By on January 29, 2010

The Japan Automobile Manufacturers Association today officially conceded defeat and yielded the title “world’s top automobile manufacturer in 2009” to China, reports the Nikkei [sub]. The world had known for quite some time that China made more than 13m cars in 2009, and that Japanese production was a mere shadow of its former self. But it needs some time to sink in and to make it official.

Note: All that follows are production data, as opposed to sales data. In China, production data nearly equal sales data. Couldn’t be more different than in Japan. Here, usually twice as many cars are made than sold. Half of the Made in Japan cars are exported. Usually. Let’s see what happened this time.

Production in China skyrocketed by 48.3 percent to about 13.79m vehicles last year. China takes the top spot as the world’s #1 car country, both in production and in sales.

In Japan, production plunged by 31.5 percent  to 7.93m units. Japan held the title “No. 1 auto-producing nation” for three years since 2006, when it unseated the U.S. Now, Japan is in the #2 spot with no chance to catch up with its bitter rival anytime soon.

Battered U.S.A. managed a podium finish. 5.7m units produced in the U.S. put the country way down into third place. Imagine: Last year, the American car output was less than half of China’s.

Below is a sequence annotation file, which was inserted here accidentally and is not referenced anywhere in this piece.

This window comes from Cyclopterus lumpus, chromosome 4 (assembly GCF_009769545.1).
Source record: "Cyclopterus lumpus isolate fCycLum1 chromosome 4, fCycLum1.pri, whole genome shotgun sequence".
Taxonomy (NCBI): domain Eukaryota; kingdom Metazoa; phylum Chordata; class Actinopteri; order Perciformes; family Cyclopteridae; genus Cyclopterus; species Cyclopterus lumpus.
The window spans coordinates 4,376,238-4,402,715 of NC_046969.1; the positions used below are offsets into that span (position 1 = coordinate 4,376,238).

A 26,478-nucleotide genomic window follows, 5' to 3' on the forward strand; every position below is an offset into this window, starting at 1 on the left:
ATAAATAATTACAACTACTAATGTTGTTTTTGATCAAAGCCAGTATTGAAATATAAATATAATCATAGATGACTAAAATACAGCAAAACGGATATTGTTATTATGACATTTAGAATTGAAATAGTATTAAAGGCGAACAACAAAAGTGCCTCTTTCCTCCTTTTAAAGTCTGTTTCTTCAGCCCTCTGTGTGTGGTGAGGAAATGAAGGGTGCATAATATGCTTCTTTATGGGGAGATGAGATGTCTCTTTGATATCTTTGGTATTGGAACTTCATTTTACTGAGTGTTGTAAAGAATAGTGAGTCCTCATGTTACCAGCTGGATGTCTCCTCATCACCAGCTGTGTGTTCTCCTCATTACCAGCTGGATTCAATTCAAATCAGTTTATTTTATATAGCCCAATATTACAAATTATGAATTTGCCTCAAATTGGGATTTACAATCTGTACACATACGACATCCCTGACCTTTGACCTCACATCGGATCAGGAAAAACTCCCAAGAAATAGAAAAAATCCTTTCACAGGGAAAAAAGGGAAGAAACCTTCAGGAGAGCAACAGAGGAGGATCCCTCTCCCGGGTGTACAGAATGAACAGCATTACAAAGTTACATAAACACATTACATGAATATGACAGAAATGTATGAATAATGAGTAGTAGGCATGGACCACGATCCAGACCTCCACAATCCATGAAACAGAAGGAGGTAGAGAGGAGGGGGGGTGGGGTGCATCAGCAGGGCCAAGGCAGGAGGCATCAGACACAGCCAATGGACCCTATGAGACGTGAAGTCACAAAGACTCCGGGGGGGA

For the first time in 33 years, Japan’s domestic production dropped below 8 million units. The weakness was mainly in exports. Exports evaporated by 46.2 percent to just 3.61m, the first annual decline in eight years. Domestic consumption sunk by comparatively benign 9.3 percent to 4.6 million units.

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5 Comments on “Japan Surrenders. To China, This Time Around...”

  • avatar
    Cammy Corrigan

    Take a lesson here, Japan. Don’t chase the title of being number one, let China have it. Just concentrate on building good quality cars. That counts more than an arbitrary title.

  • avatar

    Considering I hold shares in Ford and not in toyota… I just hope the destruction of Toyota increases my own portfolio.

  • avatar
    Garrick Jannene

    I’d like to see a comparison involving the total value of vehicles produced. It’s my understanding that the average transaction price for a new car is much lower than in the developed world. Does anybody have numbers on this?

  • avatar

    Garrick: This “Transaction price” argument comes up each time these data are published.

    1.) Nobody keeps reliably track of transaction prices throughout the world. ATP is an American thing. Even in Europe, the question generally causes head scratching
    2.) If the world would keep track of transaction prices, the discussion would then morph into forex manipulation and purchasing power
    2.) Like it or not, the metric in the industry is cars sold. Or, in the lingo “units.” Which should give you an indication what the industry uses as a yardstick.

    As far as China goes, I can assure you that everything is on the road, from QQs to Rollers.

  • avatar

    More of the cost of a cheap car is within the car company so numbers sold is a better number than ATP

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